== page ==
First be aware that this is a Euphorbia ammak which has a caustic milky-white latex sap. You need to wear gloves and long sleeves and eye protection when working around this plant. Given its height, this is going to take at least 2 people to safely take cuttings. One to hold the plant, one to do the cutting. If it is taller than it appears you may need a 3rd person to help hold the branch as it is being cut. Please make sure you feel safe with all this before you start. I recommend using a serrated bread knife to cut, and blankets to wrap the branch before cutting.
Basically you need to cut with enough left to be able to plant below the branching. Spray the cut with hydrogen peroxide and set aside to dry for 2 to 3 weeks. Spray the remainder as well, make sure to protect from direct sun until calloused over.
When the branches are fully healed over you can plant them in dry cactus soil and keep dry for a few more weeks. Water only every 3-4 weeks.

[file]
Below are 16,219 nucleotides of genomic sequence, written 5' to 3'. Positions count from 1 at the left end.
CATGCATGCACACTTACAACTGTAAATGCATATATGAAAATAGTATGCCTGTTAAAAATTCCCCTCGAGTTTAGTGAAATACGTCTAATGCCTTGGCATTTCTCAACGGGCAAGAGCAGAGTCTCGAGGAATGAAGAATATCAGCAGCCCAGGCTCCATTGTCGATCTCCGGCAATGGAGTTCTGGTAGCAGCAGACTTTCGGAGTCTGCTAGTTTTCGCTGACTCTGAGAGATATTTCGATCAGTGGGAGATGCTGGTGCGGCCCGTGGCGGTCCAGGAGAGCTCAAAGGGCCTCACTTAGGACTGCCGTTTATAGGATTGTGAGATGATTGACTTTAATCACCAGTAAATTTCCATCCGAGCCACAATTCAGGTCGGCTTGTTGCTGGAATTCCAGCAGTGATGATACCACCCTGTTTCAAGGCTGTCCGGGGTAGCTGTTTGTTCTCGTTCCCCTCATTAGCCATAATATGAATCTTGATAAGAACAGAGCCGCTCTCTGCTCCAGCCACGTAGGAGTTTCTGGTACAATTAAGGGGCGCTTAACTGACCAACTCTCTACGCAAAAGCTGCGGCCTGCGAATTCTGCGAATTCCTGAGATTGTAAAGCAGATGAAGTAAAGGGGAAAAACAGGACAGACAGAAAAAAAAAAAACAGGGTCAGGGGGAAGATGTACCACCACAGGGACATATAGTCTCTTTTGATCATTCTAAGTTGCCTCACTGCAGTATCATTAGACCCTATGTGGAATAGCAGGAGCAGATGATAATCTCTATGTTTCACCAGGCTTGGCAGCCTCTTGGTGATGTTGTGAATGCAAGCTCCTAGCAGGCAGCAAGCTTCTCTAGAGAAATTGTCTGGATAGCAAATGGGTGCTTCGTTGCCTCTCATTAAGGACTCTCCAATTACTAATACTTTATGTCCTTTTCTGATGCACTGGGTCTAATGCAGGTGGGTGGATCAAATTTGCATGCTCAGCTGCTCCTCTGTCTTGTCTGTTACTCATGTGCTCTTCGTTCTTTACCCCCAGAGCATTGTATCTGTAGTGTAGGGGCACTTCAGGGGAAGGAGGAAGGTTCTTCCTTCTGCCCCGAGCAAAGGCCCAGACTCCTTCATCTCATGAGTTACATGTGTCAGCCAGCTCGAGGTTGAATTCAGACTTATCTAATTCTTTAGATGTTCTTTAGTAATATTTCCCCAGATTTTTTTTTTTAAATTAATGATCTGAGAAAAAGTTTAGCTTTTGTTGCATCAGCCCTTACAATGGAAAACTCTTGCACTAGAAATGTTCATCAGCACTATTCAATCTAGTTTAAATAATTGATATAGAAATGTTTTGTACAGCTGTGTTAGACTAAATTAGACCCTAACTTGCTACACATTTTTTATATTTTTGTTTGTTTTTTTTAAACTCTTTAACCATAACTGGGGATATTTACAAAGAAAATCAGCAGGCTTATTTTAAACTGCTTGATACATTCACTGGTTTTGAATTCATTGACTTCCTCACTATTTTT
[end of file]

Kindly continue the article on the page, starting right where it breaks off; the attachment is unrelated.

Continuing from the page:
Stay safe, Peter
I would like to plant three Dasylirion Wheeleri in my garden. However, could you comment on their lifespan? can they live longer than 70 years?
Dasylirion are long lived, will grow a trunk and all, but I do not know if they live 70+ years – you can check with a botanic garden to see if they have any that are that old.
I came across your web site and saw that you answer questions, so I thought I would try sending one. My friend gave me a large golden barrel pup from her father’s outside golden barrel cactus that lives in LA. I have been waiting for it to callus, and I went to check it today and the cut area was covered in a white fuzzy substance (pictures attached). I immediately thought of fungus, especially since it had been sitting in a box cut side down. I also thought it could be mealy bugs, and there was some orange color when I dabbed at it with alcohol on a paper towel, but not as much color as I would have expected if it was a dense mass of mealy bugs. I also looked at the cut surface and one of the pieces that came off with a 10x hand lens and I did not see any adults, just a dense matrix of white fluff. I had looked at it briefly when she brought it to me a week ago, and I do not recall seeing such a dense area of white fluff, although it was dark and I only looked very quickly. So whatever it is seems to have grown quite a bit in a week, although I can’t be 100% sure.